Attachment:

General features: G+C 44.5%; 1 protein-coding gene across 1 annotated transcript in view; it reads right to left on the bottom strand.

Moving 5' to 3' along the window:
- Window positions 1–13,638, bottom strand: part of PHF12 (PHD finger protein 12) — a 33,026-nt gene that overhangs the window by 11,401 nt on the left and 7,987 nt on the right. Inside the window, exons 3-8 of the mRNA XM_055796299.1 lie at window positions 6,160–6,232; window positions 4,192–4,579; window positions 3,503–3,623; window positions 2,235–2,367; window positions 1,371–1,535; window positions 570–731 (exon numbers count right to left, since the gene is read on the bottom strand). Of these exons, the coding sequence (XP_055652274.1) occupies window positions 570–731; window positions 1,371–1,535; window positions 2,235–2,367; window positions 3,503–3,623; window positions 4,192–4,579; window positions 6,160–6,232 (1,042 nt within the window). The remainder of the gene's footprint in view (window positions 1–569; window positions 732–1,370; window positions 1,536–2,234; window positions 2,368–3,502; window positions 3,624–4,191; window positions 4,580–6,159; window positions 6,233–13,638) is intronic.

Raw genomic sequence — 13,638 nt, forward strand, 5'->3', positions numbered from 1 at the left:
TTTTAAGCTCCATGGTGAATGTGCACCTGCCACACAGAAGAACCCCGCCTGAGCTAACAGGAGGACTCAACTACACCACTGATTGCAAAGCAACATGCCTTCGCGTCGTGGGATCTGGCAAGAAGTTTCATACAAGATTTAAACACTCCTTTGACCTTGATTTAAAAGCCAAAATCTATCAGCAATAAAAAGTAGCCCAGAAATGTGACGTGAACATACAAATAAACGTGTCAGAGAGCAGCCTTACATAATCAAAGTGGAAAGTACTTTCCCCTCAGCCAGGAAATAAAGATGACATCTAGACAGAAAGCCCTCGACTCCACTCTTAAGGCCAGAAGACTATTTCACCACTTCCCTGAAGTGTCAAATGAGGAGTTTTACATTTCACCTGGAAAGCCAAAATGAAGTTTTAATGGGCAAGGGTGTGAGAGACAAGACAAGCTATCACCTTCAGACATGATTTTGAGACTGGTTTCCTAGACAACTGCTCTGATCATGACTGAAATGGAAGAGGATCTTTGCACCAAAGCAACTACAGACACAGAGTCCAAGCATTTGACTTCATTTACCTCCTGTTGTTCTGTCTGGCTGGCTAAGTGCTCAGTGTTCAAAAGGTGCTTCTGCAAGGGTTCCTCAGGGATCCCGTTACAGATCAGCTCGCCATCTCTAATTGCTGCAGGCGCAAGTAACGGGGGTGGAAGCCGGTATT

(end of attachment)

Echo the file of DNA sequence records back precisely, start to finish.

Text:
General features: G+C 44.5%; 1 protein-coding gene across 1 annotated transcript in view; it reads right to left on the bottom strand.

Moving 5' to 3' along the window:
- Window positions 1–13,638, bottom strand: part of PHF12 (PHD finger protein 12) — a 33,026-nt gene that overhangs the window by 11,401 nt on the left and 7,987 nt on the right. Inside the window, exons 3-8 of the mRNA XM_055796299.1 lie at window positions 6,160–6,232; window positions 4,192–4,579; window positions 3,503–3,623; window positions 2,235–2,367; window positions 1,371–1,535; window positions 570–731 (exon numbers count right to left, since the gene is read on the bottom strand). Of these exons, the coding sequence (XP_055652274.1) occupies window positions 570–731; window positions 1,371–1,535; window positions 2,235–2,367; window positions 3,503–3,623; window positions 4,192–4,579; window positions 6,160–6,232 (1,042 nt within the window). The remainder of the gene's footprint in view (window positions 1–569; window positions 732–1,370; window positions 1,536–2,234; window positions 2,368–3,502; window positions 3,624–4,191; window positions 4,580–6,159; window positions 6,233–13,638) is intronic.

Raw genomic sequence — 13,638 nt, forward strand, 5'->3', positions numbered from 1 at the left:
TTTTAAGCTCCATGGTGAATGTGCACCTGCCACACAGAAGAACCCCGCCTGAGCTAACAGGAGGACTCAACTACACCACTGATTGCAAAGCAACATGCCTTCGCGTCGTGGGATCTGGCAAGAAGTTTCATACAAGATTTAAACACTCCTTTGACCTTGATTTAAAAGCCAAAATCTATCAGCAATAAAAAGTAGCCCAGAAATGTGACGTGAACATACAAATAAACGTGTCAGAGAGCAGCCTTACATAATCAAAGTGGAAAGTACTTTCCCCTCAGCCAGGAAATAAAGATGACATCTAGACAGAAAGCCCTCGACTCCACTCTTAAGGCCAGAAGACTATTTCACCACTTCCCTGAAGTGTCAAATGAGGAGTTTTACATTTCACCTGGAAAGCCAAAATGAAGTTTTAATGGGCAAGGGTGTGAGAGACAAGACAAGCTATCACCTTCAGACATGATTTTGAGACTGGTTTCCTAGACAACTGCTCTGATCATGACTGAAATGGAAGAGGATCTTTGCACCAAAGCAACTACAGACACAGAGTCCAAGCATTTGACTTCATTTACCTCCTGTTGTTCTGTCTGGCTGGCTAAGTGCTCAGTGTTCAAAAGGTGCTTCTGCAAGGGTTCCTCAGGGATCCCGTTACAGATCAGCTCGCCATCTCTAATTGCTGCAGGCGCAAGTAACGGGGGTGGAAGCCGGTATT